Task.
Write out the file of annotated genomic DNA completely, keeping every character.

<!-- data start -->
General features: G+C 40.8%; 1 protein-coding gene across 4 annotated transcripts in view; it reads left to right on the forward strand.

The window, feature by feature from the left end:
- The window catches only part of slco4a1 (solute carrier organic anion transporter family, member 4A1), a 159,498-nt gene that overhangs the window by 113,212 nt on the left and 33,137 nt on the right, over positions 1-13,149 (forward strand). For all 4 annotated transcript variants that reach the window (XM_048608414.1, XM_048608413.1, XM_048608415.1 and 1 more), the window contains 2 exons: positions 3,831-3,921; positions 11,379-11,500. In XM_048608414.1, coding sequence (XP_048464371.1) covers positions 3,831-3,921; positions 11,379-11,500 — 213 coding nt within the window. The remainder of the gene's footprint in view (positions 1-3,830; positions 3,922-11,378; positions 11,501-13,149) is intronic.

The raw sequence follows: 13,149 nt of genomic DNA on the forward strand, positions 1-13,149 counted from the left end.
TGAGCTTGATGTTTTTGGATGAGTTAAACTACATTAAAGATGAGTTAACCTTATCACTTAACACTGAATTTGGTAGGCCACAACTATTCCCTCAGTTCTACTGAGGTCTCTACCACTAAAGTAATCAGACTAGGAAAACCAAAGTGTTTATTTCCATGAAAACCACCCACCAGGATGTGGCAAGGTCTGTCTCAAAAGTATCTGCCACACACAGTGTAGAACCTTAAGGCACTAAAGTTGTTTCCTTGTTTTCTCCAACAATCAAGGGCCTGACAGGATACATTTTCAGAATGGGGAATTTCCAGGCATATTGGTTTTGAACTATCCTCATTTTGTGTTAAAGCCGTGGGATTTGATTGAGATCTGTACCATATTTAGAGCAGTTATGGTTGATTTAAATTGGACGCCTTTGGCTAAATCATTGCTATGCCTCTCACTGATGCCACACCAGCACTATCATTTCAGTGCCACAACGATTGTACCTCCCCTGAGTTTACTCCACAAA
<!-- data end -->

General features: G+C 40.8%; 1 protein-coding gene across 4 annotated transcripts in view; it reads left to right on the forward strand.

The window, feature by feature from the left end:
- The window catches only part of slco4a1 (solute carrier organic anion transporter family, member 4A1), a 159,498-nt gene that overhangs the window by 113,212 nt on the left and 33,137 nt on the right, over positions 1-13,149 (forward strand). For all 4 annotated transcript variants that reach the window (XM_048608414.1, XM_048608413.1, XM_048608415.1 and 1 more), the window contains 2 exons: positions 3,831-3,921; positions 11,379-11,500. In XM_048608414.1, coding sequence (XP_048464371.1) covers positions 3,831-3,921; positions 11,379-11,500 — 213 coding nt within the window. The remainder of the gene's footprint in view (positions 1-3,830; positions 3,922-11,378; positions 11,501-13,149) is intronic.

The raw sequence follows: 13,149 nt of genomic DNA on the forward strand, positions 1-13,149 counted from the left end.
TGAGCTTGATGTTTTTGGATGAGTTAAACTACATTAAAGATGAGTTAACCTTATCACTTAACACTGAATTTGGTAGGCCACAACTATTCCCTCAGTTCTACTGAGGTCTCTACCACTAAAGTAATCAGACTAGGAAAACCAAAGTGTTTATTTCCATGAAAACCACCCACCAGGATGTGGCAAGGTCTGTCTCAAAAGTATCTGCCACACACAGTGTAGAACCTTAAGGCACTAAAGTTGTTTCCTTGTTTTCTCCAACAATCAAGGGCCTGACAGGATACATTTTCAGAATGGGGAATTTCCAGGCATATTGGTTTTGAACTATCCTCATTTTGTGTTAAAGCCGTGGGATTTGATTGAGATCTGTACCATATTTAGAGCAGTTATGGTTGATTTAAATTGGACGCCTTTGGCTAAATCATTGCTATGCCTCTCACTGATGCCACACCAGCACTATCATTTCAGTGCCACAACGATTGTACCTCCCCTGAGTTTACTCCACAAA